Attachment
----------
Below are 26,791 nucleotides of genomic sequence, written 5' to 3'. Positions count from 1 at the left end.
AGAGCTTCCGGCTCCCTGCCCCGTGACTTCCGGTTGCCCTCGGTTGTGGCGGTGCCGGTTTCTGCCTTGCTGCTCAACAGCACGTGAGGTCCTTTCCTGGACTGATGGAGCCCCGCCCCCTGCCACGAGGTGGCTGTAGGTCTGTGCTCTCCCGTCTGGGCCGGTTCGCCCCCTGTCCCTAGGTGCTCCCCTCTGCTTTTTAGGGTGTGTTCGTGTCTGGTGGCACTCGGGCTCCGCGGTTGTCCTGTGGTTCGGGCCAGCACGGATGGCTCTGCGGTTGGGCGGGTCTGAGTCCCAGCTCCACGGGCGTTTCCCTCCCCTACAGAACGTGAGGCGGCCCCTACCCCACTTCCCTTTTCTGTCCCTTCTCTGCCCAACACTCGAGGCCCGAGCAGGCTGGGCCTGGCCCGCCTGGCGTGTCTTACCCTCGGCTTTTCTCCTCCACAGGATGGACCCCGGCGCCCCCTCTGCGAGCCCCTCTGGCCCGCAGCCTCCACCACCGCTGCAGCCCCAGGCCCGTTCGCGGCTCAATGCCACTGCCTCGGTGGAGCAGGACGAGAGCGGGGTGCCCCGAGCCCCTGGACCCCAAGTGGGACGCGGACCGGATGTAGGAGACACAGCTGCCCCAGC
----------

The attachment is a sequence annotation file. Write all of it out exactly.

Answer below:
Below are 26,791 nucleotides of genomic sequence, written 5' to 3'. Positions count from 1 at the left end.
AGAGCTTCCGGCTCCCTGCCCCGTGACTTCCGGTTGCCCTCGGTTGTGGCGGTGCCGGTTTCTGCCTTGCTGCTCAACAGCACGTGAGGTCCTTTCCTGGACTGATGGAGCCCCGCCCCCTGCCACGAGGTGGCTGTAGGTCTGTGCTCTCCCGTCTGGGCCGGTTCGCCCCCTGTCCCTAGGTGCTCCCCTCTGCTTTTTAGGGTGTGTTCGTGTCTGGTGGCACTCGGGCTCCGCGGTTGTCCTGTGGTTCGGGCCAGCACGGATGGCTCTGCGGTTGGGCGGGTCTGAGTCCCAGCTCCACGGGCGTTTCCCTCCCCTACAGAACGTGAGGCGGCCCCTACCCCACTTCCCTTTTCTGTCCCTTCTCTGCCCAACACTCGAGGCCCGAGCAGGCTGGGCCTGGCCCGCCTGGCGTGTCTTACCCTCGGCTTTTCTCCTCCACAGGATGGACCCCGGCGCCCCCTCTGCGAGCCCCTCTGGCCCGCAGCCTCCACCACCGCTGCAGCCCCAGGCCCGTTCGCGGCTCAATGCCACTGCCTCGGTGGAGCAGGACGAGAGCGGGGTGCCCCGAGCCCCTGGACCCCAAGTGGGACGCGGACCGGATGTAGGAGACACAGCTGCCCCAGC